CB: You have to have a shared vision of the story. You couldn’t bring two directors together that didn’t share the same vision of the story you want to tell. Also, just from a standpoint of sensibilities, the types of entertainment and animated films we like are very similar. But like Jennifer said, we do have different strengths. That’s very helpful. There are times with the writing, or the structure, I’d ask her, “Jenn, what do you think of this because I’m not so sure?”

JL: We have animation dailies every day. We work with the animators for hours. We see their scenes and give notes. I tend to really stick to the motivations of the characters and what I can bring from a story perspective.  You get less from me on the silhouettes, or the understanding of the animation technique involved. Chris did both. He could always speak to the story, but he could also translate the technical side. As I got used to it I began to understand.  I was very comfortable with, and people seemed to be very comfortable with me, coming in with the story vision and not suddenly trying to jump in from an animation technique perspective. To me, Chris has all the goods. He could do story and tech notes. It was a good fit.

DS: There are 100,000 decisions that go into making a film like this…

CB: [Laughing] 300,000…

DS: [Laughing] at least.  Some are mundane and some have much more significance. What were some of the most challenging areas of decision making you faced on the film?

CB: A real turning point for us, and it was a hard one, was deciding how to get our two female leads really emotionally connected.  Until we came up with the idea of making them sisters, we were floundering a bit. “I’m not sure, how do these two characters relate…?” Then the idea of two sisters came up and it just clicked. It was a huge moment.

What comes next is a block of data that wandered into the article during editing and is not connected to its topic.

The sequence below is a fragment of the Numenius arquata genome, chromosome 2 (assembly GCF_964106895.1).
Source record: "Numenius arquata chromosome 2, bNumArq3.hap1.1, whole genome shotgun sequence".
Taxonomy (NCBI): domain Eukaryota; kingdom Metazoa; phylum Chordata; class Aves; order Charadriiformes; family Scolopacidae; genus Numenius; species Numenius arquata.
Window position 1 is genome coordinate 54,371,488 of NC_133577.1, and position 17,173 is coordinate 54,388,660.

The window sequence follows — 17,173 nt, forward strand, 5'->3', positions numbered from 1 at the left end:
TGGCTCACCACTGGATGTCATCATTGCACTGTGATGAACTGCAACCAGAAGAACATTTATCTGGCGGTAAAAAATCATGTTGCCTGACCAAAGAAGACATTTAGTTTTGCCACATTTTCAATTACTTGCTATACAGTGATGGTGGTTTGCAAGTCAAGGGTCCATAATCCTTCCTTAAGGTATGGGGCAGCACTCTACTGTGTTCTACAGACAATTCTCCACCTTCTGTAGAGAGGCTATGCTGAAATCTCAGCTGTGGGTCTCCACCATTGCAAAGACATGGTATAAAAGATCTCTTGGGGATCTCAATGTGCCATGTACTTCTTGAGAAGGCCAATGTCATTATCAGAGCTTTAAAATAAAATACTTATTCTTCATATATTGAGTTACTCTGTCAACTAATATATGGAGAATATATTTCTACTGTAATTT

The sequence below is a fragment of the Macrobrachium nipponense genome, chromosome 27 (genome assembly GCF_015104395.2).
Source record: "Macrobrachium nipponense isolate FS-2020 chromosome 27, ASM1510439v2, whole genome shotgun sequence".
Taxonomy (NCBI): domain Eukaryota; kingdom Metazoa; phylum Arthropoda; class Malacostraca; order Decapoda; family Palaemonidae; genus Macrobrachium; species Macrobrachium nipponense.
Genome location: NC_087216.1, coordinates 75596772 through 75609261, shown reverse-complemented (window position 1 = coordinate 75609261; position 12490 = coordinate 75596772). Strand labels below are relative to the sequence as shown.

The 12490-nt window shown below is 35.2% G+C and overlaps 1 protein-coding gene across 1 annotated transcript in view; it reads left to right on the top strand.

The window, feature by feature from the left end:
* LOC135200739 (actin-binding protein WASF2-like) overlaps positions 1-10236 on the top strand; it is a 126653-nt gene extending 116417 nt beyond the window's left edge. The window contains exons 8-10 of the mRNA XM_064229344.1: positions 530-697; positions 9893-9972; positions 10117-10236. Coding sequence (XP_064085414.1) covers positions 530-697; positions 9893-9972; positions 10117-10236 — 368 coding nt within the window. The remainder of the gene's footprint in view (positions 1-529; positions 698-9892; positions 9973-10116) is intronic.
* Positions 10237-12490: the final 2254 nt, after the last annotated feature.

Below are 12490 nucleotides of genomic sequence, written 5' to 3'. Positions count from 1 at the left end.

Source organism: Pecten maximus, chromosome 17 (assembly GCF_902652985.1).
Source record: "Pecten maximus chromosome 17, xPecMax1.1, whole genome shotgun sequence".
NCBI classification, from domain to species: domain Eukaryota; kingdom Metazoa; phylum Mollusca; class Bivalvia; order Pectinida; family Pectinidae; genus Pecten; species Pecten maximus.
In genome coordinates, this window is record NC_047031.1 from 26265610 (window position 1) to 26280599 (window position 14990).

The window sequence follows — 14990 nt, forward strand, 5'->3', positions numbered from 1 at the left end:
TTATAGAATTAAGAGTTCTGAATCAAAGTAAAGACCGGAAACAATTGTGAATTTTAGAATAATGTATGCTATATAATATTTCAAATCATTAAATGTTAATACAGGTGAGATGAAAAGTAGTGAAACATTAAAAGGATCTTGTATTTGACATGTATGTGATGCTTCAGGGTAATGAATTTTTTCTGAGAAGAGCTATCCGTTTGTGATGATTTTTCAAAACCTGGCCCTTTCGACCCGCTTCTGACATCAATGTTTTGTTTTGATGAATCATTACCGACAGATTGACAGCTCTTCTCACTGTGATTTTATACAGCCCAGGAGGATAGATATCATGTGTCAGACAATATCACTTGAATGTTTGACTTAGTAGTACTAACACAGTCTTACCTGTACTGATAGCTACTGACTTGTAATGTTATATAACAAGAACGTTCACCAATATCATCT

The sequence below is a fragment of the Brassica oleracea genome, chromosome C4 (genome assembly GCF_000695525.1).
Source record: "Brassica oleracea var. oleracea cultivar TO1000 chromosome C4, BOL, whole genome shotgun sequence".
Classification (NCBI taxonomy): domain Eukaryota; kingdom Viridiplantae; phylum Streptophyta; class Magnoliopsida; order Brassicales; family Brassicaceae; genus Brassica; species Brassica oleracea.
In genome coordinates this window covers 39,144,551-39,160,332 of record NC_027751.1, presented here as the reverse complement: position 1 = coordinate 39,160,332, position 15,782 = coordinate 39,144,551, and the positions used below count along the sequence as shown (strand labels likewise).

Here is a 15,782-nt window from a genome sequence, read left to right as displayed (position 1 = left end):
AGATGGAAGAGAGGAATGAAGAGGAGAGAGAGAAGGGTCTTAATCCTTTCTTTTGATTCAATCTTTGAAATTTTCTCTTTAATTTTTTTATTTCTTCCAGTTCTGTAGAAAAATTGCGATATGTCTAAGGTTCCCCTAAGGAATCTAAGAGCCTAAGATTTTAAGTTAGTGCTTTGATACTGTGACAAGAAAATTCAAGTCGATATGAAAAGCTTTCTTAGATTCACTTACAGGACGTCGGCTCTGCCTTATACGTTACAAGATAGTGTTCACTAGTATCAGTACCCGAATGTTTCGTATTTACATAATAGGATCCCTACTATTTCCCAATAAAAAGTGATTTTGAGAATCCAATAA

JL: I remember I was on Ralph.  That day we were all there when that new idea came up and everyone felt it. John [Lasseter] felt it. That was huge. Chris had pitched a beautiful ending way back, which is still the ending. But, to earn that ending was a lot of work. It was not something that came easily.  When I came on, I remember Ed Catmull specifically saying to me, “First and foremost, no matter what you have to do to the story, do it.  But you have to earn that ending. If you do it will be great.  If you don’t, it will suck.”

CB: No pressure there!

JL: He would always say, “You’re almost there.” Finally, when we screened it in June, he came up to me and said, “You did it.”  To me, that was way beyond the technical scope and scale of things like the snow, the ice, the things you had to just push forward on even if it meant putting a lot of stress on the production. If you can’t get a good story, if you can’t get it right, then none of that matters. It was always the story issues.  You had to have faith that you were going to get there. Sometimes, when you’re in the thick of it, those decisions can be overwhelming.

Frozen concept art.

DS: What skill do you each possess that served you best directing this film?

CB: Boy, that’s a really good question. The best skill I have personally to get me through one of these movies, because they’re a marathon, is patience.  You really need to stay the course. It’s really understanding that even an idea that no one believes in at the beginning, like in the first year, when you go, “Hmmm, that idea should come around again...let’s let production run its course and we’ll see if it’s as strong as I think it is,” a lot of times those good ideas do come back.

JL: Why that is so key is because this work is so collaborative, unlike any other type of filmmaking. The way we make our films here, out story teams have 15 people, wonderful storytellers that draw, who constantly push the story to get better and better. Constantly throwing ideas into the mix. You have to be flexible and want to take those ideas but you also have to protect the story that you know you’re trying to tell. You don’t have that same challenge anywhere else.  So patience is key. Plus flexibility to be able to incorporate the visions of a lot of artists and yet know what to protect. This is a medium where there are a lot of voices and you have to listen.